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These handsome lads are members of the band of the Dover Volunteer Force, pictured about the turn of the century, thinks Miss Kathleen Nicholls, who is the daughter of the accordian player seated on the left of the centre.

Miss Nicholls, of Athol Terrace, Dover tells me her father joined the regular army in 1884 as a 14-year-old boy and was stationed at the Western Heights, as a member of the Royal Artillery, Cinque Ports Division.

The young gunner was discharged five years later through ill-health, the grateful receiver of sixpence a day pension.

Devon-born, he remained in Dover at 30, Clarendon Place and continued his Army duties on a part-time basis and joined the Volunteer Force, whose headquarters were in St John's Street.

During the first world war, married with seven children, he worked on the Western Heights in the Army and Navy canteen.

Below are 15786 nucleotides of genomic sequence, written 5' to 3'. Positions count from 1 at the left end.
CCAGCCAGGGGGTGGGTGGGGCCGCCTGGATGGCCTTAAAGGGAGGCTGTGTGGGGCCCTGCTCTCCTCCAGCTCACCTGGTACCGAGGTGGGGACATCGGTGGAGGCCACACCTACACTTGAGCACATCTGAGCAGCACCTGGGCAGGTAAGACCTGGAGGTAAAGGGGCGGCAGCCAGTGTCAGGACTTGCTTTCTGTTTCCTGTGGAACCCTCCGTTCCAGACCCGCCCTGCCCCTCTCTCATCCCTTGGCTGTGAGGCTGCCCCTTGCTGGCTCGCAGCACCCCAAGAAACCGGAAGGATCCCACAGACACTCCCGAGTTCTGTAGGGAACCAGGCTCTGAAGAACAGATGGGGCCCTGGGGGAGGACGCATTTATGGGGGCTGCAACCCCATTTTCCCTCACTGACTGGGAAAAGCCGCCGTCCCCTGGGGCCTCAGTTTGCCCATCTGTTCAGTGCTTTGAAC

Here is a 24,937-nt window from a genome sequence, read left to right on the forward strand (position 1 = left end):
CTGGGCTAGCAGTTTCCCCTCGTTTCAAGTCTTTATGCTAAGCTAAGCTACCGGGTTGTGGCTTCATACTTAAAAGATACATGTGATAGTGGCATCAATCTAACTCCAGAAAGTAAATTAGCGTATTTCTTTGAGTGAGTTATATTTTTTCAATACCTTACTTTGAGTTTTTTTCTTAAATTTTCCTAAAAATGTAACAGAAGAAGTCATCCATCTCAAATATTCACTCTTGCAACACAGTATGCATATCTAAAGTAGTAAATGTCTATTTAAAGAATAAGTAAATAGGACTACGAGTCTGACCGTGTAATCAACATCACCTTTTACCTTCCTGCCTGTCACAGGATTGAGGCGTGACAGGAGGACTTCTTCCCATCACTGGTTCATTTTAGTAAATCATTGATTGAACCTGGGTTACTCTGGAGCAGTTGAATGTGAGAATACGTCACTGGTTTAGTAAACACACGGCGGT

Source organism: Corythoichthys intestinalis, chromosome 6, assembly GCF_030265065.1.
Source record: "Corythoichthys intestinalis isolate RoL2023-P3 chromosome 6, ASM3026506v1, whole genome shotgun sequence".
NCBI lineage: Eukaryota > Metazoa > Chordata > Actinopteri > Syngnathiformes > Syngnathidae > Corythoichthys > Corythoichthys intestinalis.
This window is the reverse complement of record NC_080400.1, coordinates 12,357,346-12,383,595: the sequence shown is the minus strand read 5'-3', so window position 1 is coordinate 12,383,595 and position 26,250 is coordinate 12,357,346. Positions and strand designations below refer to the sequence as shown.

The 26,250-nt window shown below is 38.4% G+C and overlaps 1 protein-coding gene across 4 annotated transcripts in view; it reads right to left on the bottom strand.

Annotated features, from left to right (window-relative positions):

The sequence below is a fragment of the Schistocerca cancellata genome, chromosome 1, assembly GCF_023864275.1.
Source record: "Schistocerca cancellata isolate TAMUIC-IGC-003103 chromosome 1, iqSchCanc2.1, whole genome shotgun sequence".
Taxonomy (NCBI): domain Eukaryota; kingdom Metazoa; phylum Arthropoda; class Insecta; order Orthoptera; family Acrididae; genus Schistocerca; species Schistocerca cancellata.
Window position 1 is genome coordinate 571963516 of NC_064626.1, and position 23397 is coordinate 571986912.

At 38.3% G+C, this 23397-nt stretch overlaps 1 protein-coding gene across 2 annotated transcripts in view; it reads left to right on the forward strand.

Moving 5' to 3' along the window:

After the war he took a job as a shopkeeper in Trevanion Street (where the swimming pool is now). He died in 1932.

This picture, taken by Charles Harris, of London Road, shows a very varied array of instruments for an Army bank. In the back row a mouth organ player and next to him a man with a comb and a piece of paper. Down below, Mr Nicholls with his squeeze box and one along, there's a banjo player. Must have been quite a band.

Miss Nicholls hopes someone might recognise a father or uncle, among the band of musicians.

Linked toWilliam NICHOLLS

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